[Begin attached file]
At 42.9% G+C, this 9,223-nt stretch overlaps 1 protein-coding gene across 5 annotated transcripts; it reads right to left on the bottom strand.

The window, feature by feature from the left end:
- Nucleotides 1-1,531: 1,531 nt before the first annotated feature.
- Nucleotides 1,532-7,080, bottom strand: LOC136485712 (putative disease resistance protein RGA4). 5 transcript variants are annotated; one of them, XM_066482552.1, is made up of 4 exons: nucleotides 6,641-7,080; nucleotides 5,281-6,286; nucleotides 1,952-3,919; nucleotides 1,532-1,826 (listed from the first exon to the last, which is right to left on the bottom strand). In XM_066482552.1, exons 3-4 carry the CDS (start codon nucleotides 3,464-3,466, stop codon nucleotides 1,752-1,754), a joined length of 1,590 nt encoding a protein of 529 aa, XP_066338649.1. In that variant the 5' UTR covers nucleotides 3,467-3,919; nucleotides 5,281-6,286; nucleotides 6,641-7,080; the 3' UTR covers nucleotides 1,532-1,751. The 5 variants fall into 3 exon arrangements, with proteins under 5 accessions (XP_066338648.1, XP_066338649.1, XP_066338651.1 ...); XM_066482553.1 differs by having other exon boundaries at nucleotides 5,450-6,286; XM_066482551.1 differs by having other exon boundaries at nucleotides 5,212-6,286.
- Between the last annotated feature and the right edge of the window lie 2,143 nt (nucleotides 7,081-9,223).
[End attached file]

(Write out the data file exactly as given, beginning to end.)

At 42.9% G+C, this 9,223-nt stretch overlaps 1 protein-coding gene across 5 annotated transcripts; it reads right to left on the bottom strand.

The window, feature by feature from the left end:
- Nucleotides 1-1,531: 1,531 nt before the first annotated feature.
- Nucleotides 1,532-7,080, bottom strand: LOC136485712 (putative disease resistance protein RGA4). 5 transcript variants are annotated; one of them, XM_066482552.1, is made up of 4 exons: nucleotides 6,641-7,080; nucleotides 5,281-6,286; nucleotides 1,952-3,919; nucleotides 1,532-1,826 (listed from the first exon to the last, which is right to left on the bottom strand). In XM_066482552.1, exons 3-4 carry the CDS (start codon nucleotides 3,464-3,466, stop codon nucleotides 1,752-1,754), a joined length of 1,590 nt encoding a protein of 529 aa, XP_066338649.1. In that variant the 5' UTR covers nucleotides 3,467-3,919; nucleotides 5,281-6,286; nucleotides 6,641-7,080; the 3' UTR covers nucleotides 1,532-1,751. The 5 variants fall into 3 exon arrangements, with proteins under 5 accessions (XP_066338648.1, XP_066338649.1, XP_066338651.1 ...); XM_066482553.1 differs by having other exon boundaries at nucleotides 5,450-6,286; XM_066482551.1 differs by having other exon boundaries at nucleotides 5,212-6,286.
- Between the last annotated feature and the right edge of the window lie 2,143 nt (nucleotides 7,081-9,223).